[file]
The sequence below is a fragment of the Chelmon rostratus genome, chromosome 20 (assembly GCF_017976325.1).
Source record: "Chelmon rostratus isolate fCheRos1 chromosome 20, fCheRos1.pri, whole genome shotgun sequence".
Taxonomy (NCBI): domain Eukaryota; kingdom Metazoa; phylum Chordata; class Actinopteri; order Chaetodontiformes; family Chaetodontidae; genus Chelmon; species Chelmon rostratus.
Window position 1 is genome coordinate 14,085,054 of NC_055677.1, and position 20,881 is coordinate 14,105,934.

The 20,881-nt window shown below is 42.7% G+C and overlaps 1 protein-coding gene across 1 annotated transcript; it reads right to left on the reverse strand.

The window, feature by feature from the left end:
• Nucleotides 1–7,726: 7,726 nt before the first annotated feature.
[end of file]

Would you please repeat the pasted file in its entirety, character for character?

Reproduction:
The sequence below is a fragment of the Chelmon rostratus genome, chromosome 20 (assembly GCF_017976325.1).
Source record: "Chelmon rostratus isolate fCheRos1 chromosome 20, fCheRos1.pri, whole genome shotgun sequence".
Taxonomy (NCBI): domain Eukaryota; kingdom Metazoa; phylum Chordata; class Actinopteri; order Chaetodontiformes; family Chaetodontidae; genus Chelmon; species Chelmon rostratus.
Window position 1 is genome coordinate 14,085,054 of NC_055677.1, and position 20,881 is coordinate 14,105,934.

The 20,881-nt window shown below is 42.7% G+C and overlaps 1 protein-coding gene across 1 annotated transcript; it reads right to left on the reverse strand.

The window, feature by feature from the left end:
• Nucleotides 1–7,726: 7,726 nt before the first annotated feature.